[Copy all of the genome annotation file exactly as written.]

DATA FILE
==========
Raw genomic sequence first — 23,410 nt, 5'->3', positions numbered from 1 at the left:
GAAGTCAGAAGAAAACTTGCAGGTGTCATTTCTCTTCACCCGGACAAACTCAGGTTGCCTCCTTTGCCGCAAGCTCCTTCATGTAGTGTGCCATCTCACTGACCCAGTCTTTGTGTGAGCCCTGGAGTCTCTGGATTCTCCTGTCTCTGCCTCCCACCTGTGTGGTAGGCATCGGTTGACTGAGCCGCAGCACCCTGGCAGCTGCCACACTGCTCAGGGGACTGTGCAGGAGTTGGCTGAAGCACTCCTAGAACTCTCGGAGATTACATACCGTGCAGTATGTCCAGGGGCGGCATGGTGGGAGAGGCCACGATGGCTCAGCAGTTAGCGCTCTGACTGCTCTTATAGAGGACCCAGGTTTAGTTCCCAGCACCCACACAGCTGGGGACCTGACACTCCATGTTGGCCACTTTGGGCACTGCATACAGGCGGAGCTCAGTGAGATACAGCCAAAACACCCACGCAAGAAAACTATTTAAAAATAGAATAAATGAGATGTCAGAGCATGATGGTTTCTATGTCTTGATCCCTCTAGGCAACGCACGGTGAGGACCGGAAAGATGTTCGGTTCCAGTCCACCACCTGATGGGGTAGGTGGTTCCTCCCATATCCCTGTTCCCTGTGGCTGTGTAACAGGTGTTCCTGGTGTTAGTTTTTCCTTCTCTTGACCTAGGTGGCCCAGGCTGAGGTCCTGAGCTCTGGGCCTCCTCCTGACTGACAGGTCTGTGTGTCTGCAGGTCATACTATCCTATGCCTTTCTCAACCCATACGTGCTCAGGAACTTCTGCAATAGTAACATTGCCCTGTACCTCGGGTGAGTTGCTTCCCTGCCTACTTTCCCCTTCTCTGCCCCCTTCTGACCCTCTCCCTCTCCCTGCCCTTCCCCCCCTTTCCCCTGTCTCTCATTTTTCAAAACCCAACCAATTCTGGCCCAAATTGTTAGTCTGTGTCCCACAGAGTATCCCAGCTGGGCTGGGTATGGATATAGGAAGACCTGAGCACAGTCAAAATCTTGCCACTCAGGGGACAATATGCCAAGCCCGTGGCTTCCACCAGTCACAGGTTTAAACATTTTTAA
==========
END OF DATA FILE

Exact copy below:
Raw genomic sequence first — 23,410 nt, 5'->3', positions numbered from 1 at the left:
GAAGTCAGAAGAAAACTTGCAGGTGTCATTTCTCTTCACCCGGACAAACTCAGGTTGCCTCCTTTGCCGCAAGCTCCTTCATGTAGTGTGCCATCTCACTGACCCAGTCTTTGTGTGAGCCCTGGAGTCTCTGGATTCTCCTGTCTCTGCCTCCCACCTGTGTGGTAGGCATCGGTTGACTGAGCCGCAGCACCCTGGCAGCTGCCACACTGCTCAGGGGACTGTGCAGGAGTTGGCTGAAGCACTCCTAGAACTCTCGGAGATTACATACCGTGCAGTATGTCCAGGGGCGGCATGGTGGGAGAGGCCACGATGGCTCAGCAGTTAGCGCTCTGACTGCTCTTATAGAGGACCCAGGTTTAGTTCCCAGCACCCACACAGCTGGGGACCTGACACTCCATGTTGGCCACTTTGGGCACTGCATACAGGCGGAGCTCAGTGAGATACAGCCAAAACACCCACGCAAGAAAACTATTTAAAAATAGAATAAATGAGATGTCAGAGCATGATGGTTTCTATGTCTTGATCCCTCTAGGCAACGCACGGTGAGGACCGGAAAGATGTTCGGTTCCAGTCCACCACCTGATGGGGTAGGTGGTTCCTCCCATATCCCTGTTCCCTGTGGCTGTGTAACAGGTGTTCCTGGTGTTAGTTTTTCCTTCTCTTGACCTAGGTGGCCCAGGCTGAGGTCCTGAGCTCTGGGCCTCCTCCTGACTGACAGGTCTGTGTGTCTGCAGGTCATACTATCCTATGCCTTTCTCAACCCATACGTGCTCAGGAACTTCTGCAATAGTAACATTGCCCTGTACCTCGGGTGAGTTGCTTCCCTGCCTACTTTCCCCTTCTCTGCCCCCTTCTGACCCTCTCCCTCTCCCTGCCCTTCCCCCCCTTTCCCCTGTCTCTCATTTTTCAAAACCCAACCAATTCTGGCCCAAATTGTTAGTCTGTGTCCCACAGAGTATCCCAGCTGGGCTGGGTATGGATATAGGAAGACCTGAGCACAGTCAAAATCTTGCCACTCAGGGGACAATATGCCAAGCCCGTGGCTTCCACCAGTCACAGGTTTAAACATTTTTAA